Activities to Promote Independent Life Skills in Autism

Activities to Promote Independent Life Skills in Autism

  of a child’s life. We use life skills on a daily basis in our homes, schools & with the community around us. When we introduce these life skills with Autistics, it helps them become independent. It also improves their confidence and self-esteem.

What are life skills?

Life skills are the basic daily living skills. These include self-care activities, cooking, shopping, budgeting, organizing, and transportation. Life skills are learned over time. When we introduce life skills at a very young age, it helps children become more independent as they transition into adolescence and adulthood. It is important to remember at this stage that learning life skills does not happen overnight, but it takes time & practice.

So how do we teach life skills?

Life skills can be taught and practiced at home, in schools, and also within the community. Autistics learn these skills with instructions, schedules checklists, and more which help them to become more independent. Following are some activities that can be done at home to promote independence in Autism.

  1. Creating To-do lists / Checklists

When working with life skills, it’s not one or two skills but there are a lot of these skills that a child may be required to use on a daily basis. You can simplify these skills by organizing them in a ‘To do list’. So how does this help? Many children with Autism find it easy to perform a task when it is simplified and organized. This is exactly what a ‘To do list’ does. You can make a ‘Morning To-do list’, ‘School To-do list’ etc. All these lists depend on what skills you are trying to achieve independence in. So, as the child finishes a task, they can check off that task and move on to the next one.

It is important to note that some children will need these lists until they gain independence in those tasks while others may require it to be independent.

  1. Forming Schedules/ Routines

Routines or schedules are a set of activities that you do on a regular basis. And this is very important as practicing these skills will help in achieving independence. When you include these skills as a part of a routine such as ‘Brushing’ as a part of a daily morning routine. Your child then understands that it needs to be done before the next task. Initially, you will have to make, monitor & help your child transition from one activity to the next. As you keep helping your child with these activities, they will get better and better at it.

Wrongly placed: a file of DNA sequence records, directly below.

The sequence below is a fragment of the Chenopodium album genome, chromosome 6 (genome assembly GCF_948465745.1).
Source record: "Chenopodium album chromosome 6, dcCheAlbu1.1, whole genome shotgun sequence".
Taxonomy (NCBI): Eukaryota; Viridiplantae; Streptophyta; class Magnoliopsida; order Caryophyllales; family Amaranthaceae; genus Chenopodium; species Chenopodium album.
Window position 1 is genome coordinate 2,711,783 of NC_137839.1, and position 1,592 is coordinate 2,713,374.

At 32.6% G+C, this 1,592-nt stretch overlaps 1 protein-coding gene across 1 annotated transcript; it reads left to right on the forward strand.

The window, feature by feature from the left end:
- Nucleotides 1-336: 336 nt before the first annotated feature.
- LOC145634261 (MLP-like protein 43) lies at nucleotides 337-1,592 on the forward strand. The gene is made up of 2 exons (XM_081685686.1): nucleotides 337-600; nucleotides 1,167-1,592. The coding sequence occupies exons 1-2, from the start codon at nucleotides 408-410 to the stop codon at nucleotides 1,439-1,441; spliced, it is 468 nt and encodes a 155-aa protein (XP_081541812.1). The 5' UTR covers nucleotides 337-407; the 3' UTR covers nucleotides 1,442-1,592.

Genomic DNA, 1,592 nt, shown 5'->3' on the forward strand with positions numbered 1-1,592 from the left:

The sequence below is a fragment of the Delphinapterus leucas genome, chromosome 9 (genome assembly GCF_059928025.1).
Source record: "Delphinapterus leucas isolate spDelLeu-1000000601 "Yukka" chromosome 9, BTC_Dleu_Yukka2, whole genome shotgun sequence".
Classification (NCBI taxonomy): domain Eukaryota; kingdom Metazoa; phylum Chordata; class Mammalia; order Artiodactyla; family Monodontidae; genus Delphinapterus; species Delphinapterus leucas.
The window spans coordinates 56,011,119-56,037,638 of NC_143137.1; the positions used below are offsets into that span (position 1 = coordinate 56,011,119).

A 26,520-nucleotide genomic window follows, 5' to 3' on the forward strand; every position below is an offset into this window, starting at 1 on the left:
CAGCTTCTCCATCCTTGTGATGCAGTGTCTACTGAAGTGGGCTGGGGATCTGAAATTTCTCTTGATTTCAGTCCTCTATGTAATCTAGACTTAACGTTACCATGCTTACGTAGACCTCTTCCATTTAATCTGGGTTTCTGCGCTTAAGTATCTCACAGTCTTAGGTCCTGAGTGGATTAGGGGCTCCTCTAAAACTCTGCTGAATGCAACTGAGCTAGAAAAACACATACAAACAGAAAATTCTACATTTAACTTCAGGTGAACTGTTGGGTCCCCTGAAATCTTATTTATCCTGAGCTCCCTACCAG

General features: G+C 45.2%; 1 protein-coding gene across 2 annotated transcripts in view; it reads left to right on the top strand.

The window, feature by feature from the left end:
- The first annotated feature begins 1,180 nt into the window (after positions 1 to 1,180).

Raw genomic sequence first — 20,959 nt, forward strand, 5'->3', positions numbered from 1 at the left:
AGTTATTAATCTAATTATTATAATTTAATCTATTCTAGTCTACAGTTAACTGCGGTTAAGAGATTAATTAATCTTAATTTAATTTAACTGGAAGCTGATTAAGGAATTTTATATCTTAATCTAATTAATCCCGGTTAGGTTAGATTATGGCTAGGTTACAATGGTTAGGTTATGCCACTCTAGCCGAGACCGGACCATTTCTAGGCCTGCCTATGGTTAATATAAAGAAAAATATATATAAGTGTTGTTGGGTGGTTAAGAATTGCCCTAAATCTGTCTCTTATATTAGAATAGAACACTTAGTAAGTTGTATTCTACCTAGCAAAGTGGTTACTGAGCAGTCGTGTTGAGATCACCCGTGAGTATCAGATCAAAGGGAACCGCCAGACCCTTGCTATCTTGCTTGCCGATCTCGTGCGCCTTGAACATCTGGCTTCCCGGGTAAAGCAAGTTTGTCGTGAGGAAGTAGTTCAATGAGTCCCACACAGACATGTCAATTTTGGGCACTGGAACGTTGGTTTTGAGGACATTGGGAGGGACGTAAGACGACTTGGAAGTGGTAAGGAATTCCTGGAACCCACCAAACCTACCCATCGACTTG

1. Giving clear & precise Instructions

As you go about these skills, you will realize that there are a lot of them. It can be overwhelming for children to follow these skills or even complete an entire activity. In this instance, what you can do is, you can give them clear & precise instruction. For example, if the activity is ‘Brushing’. You can give the instruction as “Take the toothbrush”. “Hold it in your hand”. “Take the toothpaste”. “Open the cap”, “Squeeze the toothpaste” etc. So these are examples of sequential instructions that you can give one by one as your child completes them. These instructions can be verbal or even accompanied by visuals (depending on your child’s preferences).

  1. Reading Social Stories

Often, you would have experienced that it is not an easy task to implement a routine or complete the complete instructions. Every autistic child has different requirements and even different ways in which they learn. Reading social stories to them regarding the tasks that they have to complete may help. When you read a social story, the child also understands why this targeted skill is important for him to do. For example, a child does not want to brush his teeth in the morning. In this situation, it can become a bit tricky to use only a routine or a to-do list. Try reading a social story on brushing and then you can tell the child. “You will receive a reward at the end of the day for completing the activities” Then give the clear instruction to your child one by one and complete the task. All done!!!

Here is a link to some social stories that you can use at home:

  1. Maintaining a Rewards Chart

As with the previous activity, you can maintain a chart. For example, you can give stickers for every task that your child completes on their own. These stickers can be exchanged for chocolate or extra playtime with a favorite toy. Slowly you will have to fade out the stickers. You can then give stickers for every two tasks that your child completes, keep increasing the tasks till all the rewards are faded off. And the activity becomes independent. Consult with our speech-language pathologists on how to use the reward chart to promote independence.

  1. Generalization of the learned Skill

Your child has finally learned how to wash his hands with minimal instruction at home. Now what? Kudos to you!! Your child is now achieving independence with their life skills. But would your child be able to use that learned skill elsewhere? Such as a school, museum, or public place? Maybe or maybe not. What you can do is, try to use these skills in different situations. Especially those that your child frequently visits. For some it’s the school, for some it’s the daycare, etc. You can also notify other people around your child such as family members, caretakers and get them involved in your child’s journey to independence.

Developing these life skills is not a one-day task. It may not always be easy, but it can be achievable. As mentioned earlier, it is an ongoing process. You will require the help of highly trained specialists along your child’s journey. To know more, consult with us today!!

Vaz Larisa
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